An Illinois man pleaded guilty in Rhode Island on Thursday to charges he shipped unwanted penis enlargers to diabetes patients as part of a Medicare fraud scheme that cost $1 million to $2.5 million from 2005 to 2009.
Gary Winner, 49, admitted to four charges stemming from the scheme shortly after making his first appearance in U.S. District Court in Providence. He is accused of purchasing $26 penis enlargers from an adult website, repackaging them and shipping them to patients with information claiming the so-called "erectile pumps" helped "bladder control, urinary flow and prostate comfort."
The online stores peddling adult sexual products sold the devices under a variety of names, according to a criminal information charging Winner.
Prosecutors say Winner targeted Medicare beneficiaries through his medical equipment company, Planned Eldercare, based in Buffalo Grove, Ill., and persuaded patients to provide their Medicare information by offering free medical equipment and supplies.
The plot targeted arthritis and diabetes patients through telemarketing, prosecutors said.
Diabetes patients were sent the penis enlargers repackaged in clear plastic bags with an information sheet claiming "regular use" increases blood flow in the urinary tract and prostate. Winner then charged Medicare $284 each for a total of $370,305, authorities said.
In charging Medicare, Winner claimed the devices treated erectile dysfunction, prosecutors said. Medicare reimburses for products treating organic impotence and erectile dysfunction. Medicare requires the devices be "medically necessary" and prescribed by a physician, prosecutors said. The erectile pumps shipped by Winner served "no medical purpose," they said.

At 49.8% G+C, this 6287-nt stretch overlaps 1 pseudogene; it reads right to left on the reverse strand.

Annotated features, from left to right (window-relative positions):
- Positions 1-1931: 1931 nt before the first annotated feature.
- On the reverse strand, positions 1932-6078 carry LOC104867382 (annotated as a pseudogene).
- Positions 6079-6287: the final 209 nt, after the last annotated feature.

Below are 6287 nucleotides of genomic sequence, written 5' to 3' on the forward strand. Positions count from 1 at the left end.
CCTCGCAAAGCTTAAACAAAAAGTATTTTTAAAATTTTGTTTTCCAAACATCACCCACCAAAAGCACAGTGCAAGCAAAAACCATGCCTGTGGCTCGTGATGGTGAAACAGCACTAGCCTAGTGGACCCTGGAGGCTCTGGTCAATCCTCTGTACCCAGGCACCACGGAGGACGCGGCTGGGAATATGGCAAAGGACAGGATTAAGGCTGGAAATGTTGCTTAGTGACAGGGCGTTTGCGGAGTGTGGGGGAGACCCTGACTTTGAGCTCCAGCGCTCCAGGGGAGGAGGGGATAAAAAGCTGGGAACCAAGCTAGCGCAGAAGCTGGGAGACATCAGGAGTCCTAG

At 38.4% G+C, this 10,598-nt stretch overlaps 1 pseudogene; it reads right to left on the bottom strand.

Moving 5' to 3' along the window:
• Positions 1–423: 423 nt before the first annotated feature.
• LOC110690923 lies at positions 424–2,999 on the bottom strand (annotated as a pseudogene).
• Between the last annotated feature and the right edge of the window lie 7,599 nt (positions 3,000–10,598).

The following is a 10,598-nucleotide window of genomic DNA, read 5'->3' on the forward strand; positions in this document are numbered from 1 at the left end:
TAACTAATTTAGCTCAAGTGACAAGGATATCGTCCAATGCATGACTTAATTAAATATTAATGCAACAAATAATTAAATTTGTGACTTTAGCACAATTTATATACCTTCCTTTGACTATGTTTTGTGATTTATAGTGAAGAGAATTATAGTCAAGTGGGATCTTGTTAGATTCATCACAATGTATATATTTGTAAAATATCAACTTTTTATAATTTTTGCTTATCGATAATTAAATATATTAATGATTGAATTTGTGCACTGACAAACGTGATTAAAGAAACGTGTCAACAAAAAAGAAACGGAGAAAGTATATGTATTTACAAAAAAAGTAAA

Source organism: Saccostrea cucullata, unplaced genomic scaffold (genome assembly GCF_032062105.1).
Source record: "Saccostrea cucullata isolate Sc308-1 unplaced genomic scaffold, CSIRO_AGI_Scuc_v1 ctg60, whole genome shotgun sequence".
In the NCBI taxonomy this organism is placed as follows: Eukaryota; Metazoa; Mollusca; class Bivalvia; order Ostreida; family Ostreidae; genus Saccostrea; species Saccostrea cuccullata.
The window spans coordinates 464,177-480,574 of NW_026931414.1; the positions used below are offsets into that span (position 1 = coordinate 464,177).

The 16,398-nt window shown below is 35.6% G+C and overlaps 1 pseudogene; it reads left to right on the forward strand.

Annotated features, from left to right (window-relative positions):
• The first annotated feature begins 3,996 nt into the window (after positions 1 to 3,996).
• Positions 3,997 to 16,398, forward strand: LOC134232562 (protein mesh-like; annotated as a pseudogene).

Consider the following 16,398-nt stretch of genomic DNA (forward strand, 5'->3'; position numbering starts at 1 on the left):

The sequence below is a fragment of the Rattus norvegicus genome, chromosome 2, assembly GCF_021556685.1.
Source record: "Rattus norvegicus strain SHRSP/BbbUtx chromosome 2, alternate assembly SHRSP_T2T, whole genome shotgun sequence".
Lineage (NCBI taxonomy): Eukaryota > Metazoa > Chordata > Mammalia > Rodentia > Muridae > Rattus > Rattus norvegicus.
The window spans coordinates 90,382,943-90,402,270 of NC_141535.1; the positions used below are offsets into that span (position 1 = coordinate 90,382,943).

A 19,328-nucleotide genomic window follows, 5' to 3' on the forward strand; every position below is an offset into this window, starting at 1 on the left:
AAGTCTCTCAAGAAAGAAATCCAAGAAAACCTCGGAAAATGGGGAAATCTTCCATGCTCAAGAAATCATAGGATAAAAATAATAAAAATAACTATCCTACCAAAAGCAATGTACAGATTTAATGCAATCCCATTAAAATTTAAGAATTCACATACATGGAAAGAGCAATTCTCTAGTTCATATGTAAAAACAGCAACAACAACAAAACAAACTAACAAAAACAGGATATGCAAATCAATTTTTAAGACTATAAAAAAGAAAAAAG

Winner is accused of swindling another $1.8 million by seeking reimbursement for arthritic packages he claimed Medicare beneficiaries and their physicians ordered.
When employees confronted Winner about sending out supplies for arthritis patients regardless of need, he is accused of saying "it doesn't cost the client anything as the government is paying for it, and that the government would just print more money, so order more." Prosecutors also say he told patients inquiring about items they didn't order to "put them under the sink."
The Northbrook, Ill., resident agreed to forfeit $2.2 million. He faces up to 33 years in prison and $760,000 in fines when he is sentenced on Feb. 10. He and defense attorney William H. Kettlewell declined comment.
In a plea agreement signed in September, Winner agreed to plead guilty to two counts of health care fraud, the introduction of an adulterated and misbranded medical device into interstate commerce and money laundering. Prosecutors have agreed to recommend a lesser sentence.
Winner is also accused with waiving copayments for Medicare patients, which the program prohibits. By doing this, Winner induced beneficiaries to accept products they had not ordered and not report the fraudulent billing to Medicare, prosecutors said.
Associated Press writer Erika Niedowski contributed to this report.